Music holidays

Music Holidays

√ Watch/Do-Play √ Culture √ People

 

music holidays

For lovers of music, there are lots of possibilities to visit some interesting destinations around the world for outdoor festivals, indoor concerts or uniquely staged events to watch and listen to popular artists performing.   This may be rock music, pop, classical, jazz or a number of other styles.

WHERE IN THE WORLD?…

Some of the most memorable pop and rock music festivals can be found in Europe and North America – the Coachella Music Festival in Indio, California and Glastonbury being just two.   For lovers of classical music, the London Proms Season at the Royal Albert Hall and Hyde Park is considered a “must see” event, whilst Vienna in Austria and Florence in Italy play host to highly regarded performances.

WHAT KIND OF EXPERIENCE CAN I EXPECT?…

If you enjoy sitting back (or standing) and enjoying the sights and sounds of professional musicians in often spectacular surroundings, then a music holiday should appeal.   It should be borne in mind that some of the more bohemian rock and pop music festivals take place in what can broadly be described as rural fields, so home comforts may not be on hand.   Classical concerts are usually in more formal, ornate indoor surroundings, but not always.  It is true to say that the great outdoors can throw all the elements at concert-goers, so be prepared for rain and mud, occasional sun and heat, and a mixture of other elements.   Whilst a classical event is likely to be witnessed by a hushed and respectful audience (sometimes in formal evening wear), expect a more raucous and beer fuelled experience at an outdoor rock event.   Either way, you’ll get along best if you are happy to share the event with other enthusiastic fans, who will be there for the same reasons as you: a love of a particular musical genre, a band, a classical musician and – importantly – a relaxed attitude to the surroundings.

WHEN CAN I DO THAT?…

Year round events dot the musical calendar, with outdoor festivals tending to take place in summer.   There are many options for those who prefer specific musical styles, dates or countries.

DO I NEED ANYTHING SPECIAL TO DO THAT?…

You will almost certainly need to buy a one day or multi day entry ticket in advance, especially if going to one of the more popular events, and you are unlikely to get in unless you have a ticket.   Whilst many outdoor festivals take place in summer, the UK weather can be variable, so it pays to have waterproof footwear and clothes, as well as a hat and sun cream just in case the weather is fine.   A supply of drinking water and food is also never a bad idea, as queues for food can be long and the choice limited.   For indoor concerts, you’ll usually find a more civilised experience, with decent toilets and food outlets.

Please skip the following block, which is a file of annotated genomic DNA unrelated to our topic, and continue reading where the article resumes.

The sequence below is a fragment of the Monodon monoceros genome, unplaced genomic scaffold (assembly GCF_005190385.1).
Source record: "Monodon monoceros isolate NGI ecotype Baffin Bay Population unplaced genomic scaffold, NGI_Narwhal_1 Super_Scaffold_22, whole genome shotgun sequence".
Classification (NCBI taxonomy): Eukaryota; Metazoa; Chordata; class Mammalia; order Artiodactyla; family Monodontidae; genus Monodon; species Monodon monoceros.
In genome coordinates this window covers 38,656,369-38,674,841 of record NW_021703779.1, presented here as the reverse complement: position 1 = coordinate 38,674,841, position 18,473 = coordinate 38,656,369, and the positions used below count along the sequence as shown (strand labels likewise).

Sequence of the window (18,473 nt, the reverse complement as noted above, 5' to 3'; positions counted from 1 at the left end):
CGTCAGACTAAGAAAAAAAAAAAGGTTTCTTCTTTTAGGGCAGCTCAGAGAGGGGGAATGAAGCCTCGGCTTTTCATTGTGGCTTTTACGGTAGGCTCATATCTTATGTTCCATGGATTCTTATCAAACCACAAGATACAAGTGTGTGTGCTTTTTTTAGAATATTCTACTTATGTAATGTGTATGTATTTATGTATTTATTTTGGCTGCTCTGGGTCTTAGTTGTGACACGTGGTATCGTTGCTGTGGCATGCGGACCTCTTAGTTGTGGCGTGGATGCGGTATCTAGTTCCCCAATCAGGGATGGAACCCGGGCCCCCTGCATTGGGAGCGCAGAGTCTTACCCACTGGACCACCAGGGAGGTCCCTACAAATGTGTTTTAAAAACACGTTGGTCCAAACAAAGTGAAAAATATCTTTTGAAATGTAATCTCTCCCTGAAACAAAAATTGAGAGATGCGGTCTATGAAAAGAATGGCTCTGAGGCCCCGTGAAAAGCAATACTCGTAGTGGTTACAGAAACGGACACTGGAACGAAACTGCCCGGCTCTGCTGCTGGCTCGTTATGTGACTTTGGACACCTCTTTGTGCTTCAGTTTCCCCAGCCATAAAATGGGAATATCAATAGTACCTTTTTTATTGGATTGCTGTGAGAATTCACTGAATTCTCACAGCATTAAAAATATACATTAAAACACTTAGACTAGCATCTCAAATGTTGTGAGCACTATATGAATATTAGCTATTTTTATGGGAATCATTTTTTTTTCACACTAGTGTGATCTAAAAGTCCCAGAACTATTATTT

WHERE DO YOU RECOMMEND?…

Coachella in California is spread over two weekends in April.  Venue gates open at 11:00AM each day, camping opens Thursday 9:00AM, the festival takes place Rain or Shine and Festival pass must be worn at all times.   Line Up / Set times subject to change, everyone subject to search upon entry.    The festival is all ages. Age 5 & under are free, Day Parking is Free.   Glastonbury in the UK takes place over several days at the end of June.   The BBC Proms start in mid July and finish in early September.

WHAT DOES IT COST?…

The cost for Coachella is from around £200 for basic tickets to £500 for VIP passes.   A standard ticket for Glastonbury costs over £200 and often the event sells out a year in advance.  You will need to budget extra for everything other than the ticket, including camping equipment, transport to the event, food and drinks. For the BBC Proms, tickets range from as little as £7 per concert to over £100.

WHO ELSE ENJOYS DOING THAT?…

You’ll come across a wide spectrum of music lovers at all these events, and for outdoor festivals the common thread is usually a passion for the artists ands bands on the bill, a fearlessness of the weather and camping conditions, and a high tolerance of poor food and large quantities of beer.   You can expect an altogether more reverential audience at classical concerts, where performances are usually observed in silence and respectfully applauded.

Link to Other Things To Know (Passports, Visas, Health, Security)

You will be subject to the normal passport and visa requirements if you are going to a music event overseas, and should therefore also check if there are any health requirements associated with the place you are visiting.   You should be vigilant with personal belongings, as festivals can be a hot bed for pick pockets.

 

Want to get in touch with DWF?

hello@dreamswithoutfrontiers.co.uk

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